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Focus There is something to be said for focus. I have been thinking a lot about focus and how it affects productivity, both individually and from the perspective of a team. I don't think there's really a debate on the fact that if you are focused you will be more productive than if you are not. I just think that people don't always focus their energy in productive places. I have fallen victim of this many times, it's hard not to. You think that what you are working on right here and now is extremely important and will further your goals, but sometimes that doesn't end up being the case, and your focus was misplaced. At Taplytics, as a team, we have run into this issue and we're constantly trying to triage what it is that we are focusing on and whether or not it is pushing our key goals forward.

This was specifically important to us when we were building mobile apps. This was because we found that the process of building apps just inherently took focus away from the important things. We talk about this a lot, but it comes down to what makes mobile development fundamentally different from development on the web. The way in which apps are developed and deployed to users, has regressed on mobile and instead of working to fix these problems most people accept the regression and shift their focus.

This shift in focus is based around managing. Managing in so many different forms. Whether it's managing people or managing workflows or managing communication, mobile development presents so many situations where your focus gets shifted away from creating, building and doing and places it on managing. This isn't to say that managing is always bad, but it is not us at our most productive. I know I would much rather be able to put my head down and blast through my personal to-do list, than make sure someone is optimizing theirs.

So where does this shift come from? Well, mobile requires that developers essentially own the entire process. Whether it is implementing logic, copy, image assets, design or layout, developers are central to the whole thing. On most any other platform now, developers would just own the logic and designers would own the layout and design while marketers or copywriters would own the copy and content. In this type of scenario everyone works more efficiently, because there is less management necessary, people can just do what they need to do. In mobile though there is a constant need to manage every aspect of the process.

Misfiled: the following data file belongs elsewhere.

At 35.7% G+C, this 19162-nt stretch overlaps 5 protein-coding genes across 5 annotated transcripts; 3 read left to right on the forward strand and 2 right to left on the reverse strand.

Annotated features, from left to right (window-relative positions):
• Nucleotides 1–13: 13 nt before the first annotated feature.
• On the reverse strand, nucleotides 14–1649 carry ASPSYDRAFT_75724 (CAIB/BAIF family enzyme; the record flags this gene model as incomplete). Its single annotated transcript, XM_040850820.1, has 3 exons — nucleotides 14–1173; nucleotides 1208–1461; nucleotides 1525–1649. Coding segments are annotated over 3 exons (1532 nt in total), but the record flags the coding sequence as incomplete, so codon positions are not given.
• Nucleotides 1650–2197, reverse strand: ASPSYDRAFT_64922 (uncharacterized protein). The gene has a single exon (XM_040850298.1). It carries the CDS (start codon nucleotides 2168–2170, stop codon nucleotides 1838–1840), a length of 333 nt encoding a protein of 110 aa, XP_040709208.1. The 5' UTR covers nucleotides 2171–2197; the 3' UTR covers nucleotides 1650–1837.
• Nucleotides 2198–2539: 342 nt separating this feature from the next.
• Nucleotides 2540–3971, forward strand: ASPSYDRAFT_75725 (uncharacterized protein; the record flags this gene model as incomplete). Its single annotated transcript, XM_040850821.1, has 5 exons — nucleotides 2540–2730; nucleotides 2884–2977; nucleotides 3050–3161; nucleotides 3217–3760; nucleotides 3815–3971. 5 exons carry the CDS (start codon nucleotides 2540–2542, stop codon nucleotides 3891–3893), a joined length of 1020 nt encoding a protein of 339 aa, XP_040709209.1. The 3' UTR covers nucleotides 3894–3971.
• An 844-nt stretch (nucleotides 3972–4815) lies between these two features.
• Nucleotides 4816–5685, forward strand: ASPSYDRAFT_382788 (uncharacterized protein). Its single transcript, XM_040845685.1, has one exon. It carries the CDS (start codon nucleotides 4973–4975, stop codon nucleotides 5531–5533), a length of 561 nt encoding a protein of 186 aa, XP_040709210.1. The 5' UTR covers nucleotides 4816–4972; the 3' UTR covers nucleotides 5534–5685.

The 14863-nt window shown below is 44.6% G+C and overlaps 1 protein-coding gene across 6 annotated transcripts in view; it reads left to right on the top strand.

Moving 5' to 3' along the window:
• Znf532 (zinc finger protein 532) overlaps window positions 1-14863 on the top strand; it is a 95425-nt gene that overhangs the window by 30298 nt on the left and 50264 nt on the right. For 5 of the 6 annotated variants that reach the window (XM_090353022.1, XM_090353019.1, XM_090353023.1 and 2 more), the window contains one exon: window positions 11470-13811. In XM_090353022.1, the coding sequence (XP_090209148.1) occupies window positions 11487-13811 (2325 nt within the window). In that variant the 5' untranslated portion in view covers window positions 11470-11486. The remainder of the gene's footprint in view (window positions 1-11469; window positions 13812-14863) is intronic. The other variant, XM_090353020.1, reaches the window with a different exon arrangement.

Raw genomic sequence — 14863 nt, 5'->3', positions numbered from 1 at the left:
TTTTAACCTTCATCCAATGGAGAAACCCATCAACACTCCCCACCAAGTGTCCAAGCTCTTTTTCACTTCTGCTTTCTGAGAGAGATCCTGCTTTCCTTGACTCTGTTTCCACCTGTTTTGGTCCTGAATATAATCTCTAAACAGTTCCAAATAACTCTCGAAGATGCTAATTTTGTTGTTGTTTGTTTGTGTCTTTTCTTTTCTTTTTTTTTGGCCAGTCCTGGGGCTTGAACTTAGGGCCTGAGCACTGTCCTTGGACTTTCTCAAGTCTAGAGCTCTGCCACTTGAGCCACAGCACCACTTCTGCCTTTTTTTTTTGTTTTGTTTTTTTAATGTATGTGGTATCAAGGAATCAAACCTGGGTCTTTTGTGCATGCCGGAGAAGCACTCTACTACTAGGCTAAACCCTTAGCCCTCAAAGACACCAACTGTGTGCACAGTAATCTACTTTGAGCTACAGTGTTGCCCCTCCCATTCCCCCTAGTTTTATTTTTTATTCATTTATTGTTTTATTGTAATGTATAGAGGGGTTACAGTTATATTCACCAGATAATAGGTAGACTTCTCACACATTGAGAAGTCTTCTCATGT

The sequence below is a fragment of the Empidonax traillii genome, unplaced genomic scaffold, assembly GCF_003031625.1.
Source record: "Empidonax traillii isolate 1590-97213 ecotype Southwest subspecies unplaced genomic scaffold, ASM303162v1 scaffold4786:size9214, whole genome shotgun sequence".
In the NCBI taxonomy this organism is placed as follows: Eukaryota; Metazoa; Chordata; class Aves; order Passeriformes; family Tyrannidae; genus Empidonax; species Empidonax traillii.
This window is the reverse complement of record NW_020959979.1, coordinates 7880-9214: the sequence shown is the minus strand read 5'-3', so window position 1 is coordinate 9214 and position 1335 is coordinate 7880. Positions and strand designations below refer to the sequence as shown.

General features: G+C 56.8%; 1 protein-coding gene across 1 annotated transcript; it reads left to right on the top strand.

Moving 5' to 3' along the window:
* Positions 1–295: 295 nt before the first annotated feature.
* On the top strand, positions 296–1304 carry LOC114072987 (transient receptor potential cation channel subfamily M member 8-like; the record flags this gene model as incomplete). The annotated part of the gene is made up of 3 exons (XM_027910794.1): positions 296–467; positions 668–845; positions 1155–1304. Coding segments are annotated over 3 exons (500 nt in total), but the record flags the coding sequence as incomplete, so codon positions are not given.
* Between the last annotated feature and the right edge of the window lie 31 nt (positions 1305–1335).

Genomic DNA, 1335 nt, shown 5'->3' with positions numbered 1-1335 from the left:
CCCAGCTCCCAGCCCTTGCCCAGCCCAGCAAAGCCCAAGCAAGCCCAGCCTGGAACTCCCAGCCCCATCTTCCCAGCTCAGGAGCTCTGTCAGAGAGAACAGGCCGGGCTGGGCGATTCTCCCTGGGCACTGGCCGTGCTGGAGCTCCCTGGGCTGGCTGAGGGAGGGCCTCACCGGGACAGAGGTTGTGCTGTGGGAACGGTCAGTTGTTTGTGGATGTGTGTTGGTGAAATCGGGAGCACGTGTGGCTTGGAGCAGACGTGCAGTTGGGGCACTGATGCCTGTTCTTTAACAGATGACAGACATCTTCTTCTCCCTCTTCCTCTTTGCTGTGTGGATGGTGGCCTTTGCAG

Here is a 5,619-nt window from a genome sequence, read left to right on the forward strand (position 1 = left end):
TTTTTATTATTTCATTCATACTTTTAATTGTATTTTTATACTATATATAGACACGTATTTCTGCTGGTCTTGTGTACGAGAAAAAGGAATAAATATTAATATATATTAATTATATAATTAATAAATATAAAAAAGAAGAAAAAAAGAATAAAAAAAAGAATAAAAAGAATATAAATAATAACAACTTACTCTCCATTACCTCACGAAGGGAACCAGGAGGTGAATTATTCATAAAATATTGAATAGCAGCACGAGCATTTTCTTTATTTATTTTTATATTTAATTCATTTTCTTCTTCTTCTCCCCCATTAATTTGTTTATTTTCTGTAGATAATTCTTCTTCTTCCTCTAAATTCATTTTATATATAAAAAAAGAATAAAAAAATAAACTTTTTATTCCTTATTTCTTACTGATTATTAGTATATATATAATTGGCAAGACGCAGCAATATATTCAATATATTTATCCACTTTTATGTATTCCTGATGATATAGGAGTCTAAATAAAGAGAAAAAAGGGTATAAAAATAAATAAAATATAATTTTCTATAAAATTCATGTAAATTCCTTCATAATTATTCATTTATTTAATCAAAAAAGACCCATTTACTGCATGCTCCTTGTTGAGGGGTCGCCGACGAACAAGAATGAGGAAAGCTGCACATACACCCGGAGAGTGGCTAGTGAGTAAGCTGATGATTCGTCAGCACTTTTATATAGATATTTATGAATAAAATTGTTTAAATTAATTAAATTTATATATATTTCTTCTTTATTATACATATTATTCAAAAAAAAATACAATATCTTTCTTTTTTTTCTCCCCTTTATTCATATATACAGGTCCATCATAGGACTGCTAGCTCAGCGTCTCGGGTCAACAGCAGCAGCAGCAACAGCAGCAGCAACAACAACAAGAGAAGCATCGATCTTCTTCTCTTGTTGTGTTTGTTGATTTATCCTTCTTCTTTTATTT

For us, what this resulted in was our developers eventually spending 50% of their time coordinating and implementing design and content changes. That was 50% of their time that could have been spent coding, quashing bugs or introducing amazing new features that would blow our users' collective minds. The worst part was this 50%, wasn't even saving our other team members any time. Designers still had to design and manage the implementation of their vision by the developers and the people writing copy still had to manage that.

So at the end of the day, for us, there was this circular process where everyone was cross-managing interactions with everyone else, just to do things that should have been easy to separate and own individually. This clearly seems to be happening all the time with most development teams. Some have decided that it's too much and have switched off of native development to HTML5. The interesting part of this decision, is that these teams have decided to sacrifice the quality of their apps for the efficiency of their internal processes. This makes  a lot of sense, because we live in a world, and work in an industry where speed of execution can be extremely important.

I don't personally think speed trumps quality of execution. Over and over it has been proven that the highest quality products win out in the end. So it is a shame that there are teams that are being driven to sub-par quality, because they can't work the way they want to in mobile today. In a lot of ways, that's why we stopped building our own mobile apps and started working on Taplytics. We got tired of the compromises and decided to help teams focus on what is really important, the quality of the app that they are delivering. We fix the focus problem by allowing designers to own the design and copywriters to own the content. By own I mean that they can envision it, create it, push it to users and update it, all without needing to go through developers. This brings focus back to everyone's job. This allows each person to put their head down and finish their own to-do list without needing to manage others. Making everyone their own critical path leads to far greater efficiency and productivity.

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Cobi Druxerman

Co-Founder and CMO of Taplytics


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